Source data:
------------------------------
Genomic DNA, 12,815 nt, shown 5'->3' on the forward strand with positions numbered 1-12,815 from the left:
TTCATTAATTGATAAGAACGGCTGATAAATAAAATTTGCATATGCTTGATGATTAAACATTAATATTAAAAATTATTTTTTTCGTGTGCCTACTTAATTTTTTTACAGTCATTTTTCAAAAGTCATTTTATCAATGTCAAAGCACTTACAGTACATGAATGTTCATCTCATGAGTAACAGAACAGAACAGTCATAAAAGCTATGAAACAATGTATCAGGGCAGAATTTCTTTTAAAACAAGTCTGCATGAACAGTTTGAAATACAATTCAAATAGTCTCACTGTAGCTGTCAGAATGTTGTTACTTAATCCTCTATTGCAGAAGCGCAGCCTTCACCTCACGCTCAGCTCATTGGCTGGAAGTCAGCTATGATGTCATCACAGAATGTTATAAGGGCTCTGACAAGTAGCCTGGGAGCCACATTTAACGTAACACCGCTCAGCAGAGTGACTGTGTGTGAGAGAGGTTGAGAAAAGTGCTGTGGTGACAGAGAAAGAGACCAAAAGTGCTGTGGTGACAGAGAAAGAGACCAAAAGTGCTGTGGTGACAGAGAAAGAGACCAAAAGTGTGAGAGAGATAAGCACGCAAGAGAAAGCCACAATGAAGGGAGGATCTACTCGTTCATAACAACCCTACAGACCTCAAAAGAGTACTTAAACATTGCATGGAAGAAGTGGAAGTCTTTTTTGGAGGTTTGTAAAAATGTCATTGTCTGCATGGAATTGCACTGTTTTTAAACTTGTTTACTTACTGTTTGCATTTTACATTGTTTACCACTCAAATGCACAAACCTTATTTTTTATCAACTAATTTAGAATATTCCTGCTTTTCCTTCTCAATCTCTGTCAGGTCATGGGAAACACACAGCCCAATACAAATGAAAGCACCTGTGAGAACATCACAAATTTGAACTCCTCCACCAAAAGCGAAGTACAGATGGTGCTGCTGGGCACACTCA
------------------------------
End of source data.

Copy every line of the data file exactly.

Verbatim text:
Genomic DNA, 12,815 nt, shown 5'->3' on the forward strand with positions numbered 1-12,815 from the left:
TTCATTAATTGATAAGAACGGCTGATAAATAAAATTTGCATATGCTTGATGATTAAACATTAATATTAAAAATTATTTTTTTCGTGTGCCTACTTAATTTTTTTACAGTCATTTTTCAAAAGTCATTTTATCAATGTCAAAGCACTTACAGTACATGAATGTTCATCTCATGAGTAACAGAACAGAACAGTCATAAAAGCTATGAAACAATGTATCAGGGCAGAATTTCTTTTAAAACAAGTCTGCATGAACAGTTTGAAATACAATTCAAATAGTCTCACTGTAGCTGTCAGAATGTTGTTACTTAATCCTCTATTGCAGAAGCGCAGCCTTCACCTCACGCTCAGCTCATTGGCTGGAAGTCAGCTATGATGTCATCACAGAATGTTATAAGGGCTCTGACAAGTAGCCTGGGAGCCACATTTAACGTAACACCGCTCAGCAGAGTGACTGTGTGTGAGAGAGGTTGAGAAAAGTGCTGTGGTGACAGAGAAAGAGACCAAAAGTGCTGTGGTGACAGAGAAAGAGACCAAAAGTGCTGTGGTGACAGAGAAAGAGACCAAAAGTGTGAGAGAGATAAGCACGCAAGAGAAAGCCACAATGAAGGGAGGATCTACTCGTTCATAACAACCCTACAGACCTCAAAAGAGTACTTAAACATTGCATGGAAGAAGTGGAAGTCTTTTTTGGAGGTTTGTAAAAATGTCATTGTCTGCATGGAATTGCACTGTTTTTAAACTTGTTTACTTACTGTTTGCATTTTACATTGTTTACCACTCAAATGCACAAACCTTATTTTTTATCAACTAATTTAGAATATTCCTGCTTTTCCTTCTCAATCTCTGTCAGGTCATGGGAAACACACAGCCCAATACAAATGAAAGCACCTGTGAGAACATCACAAATTTGAACTCCTCCACCAAAAGCGAAGTACAGATGGTGCTGCTGGGCACACTCA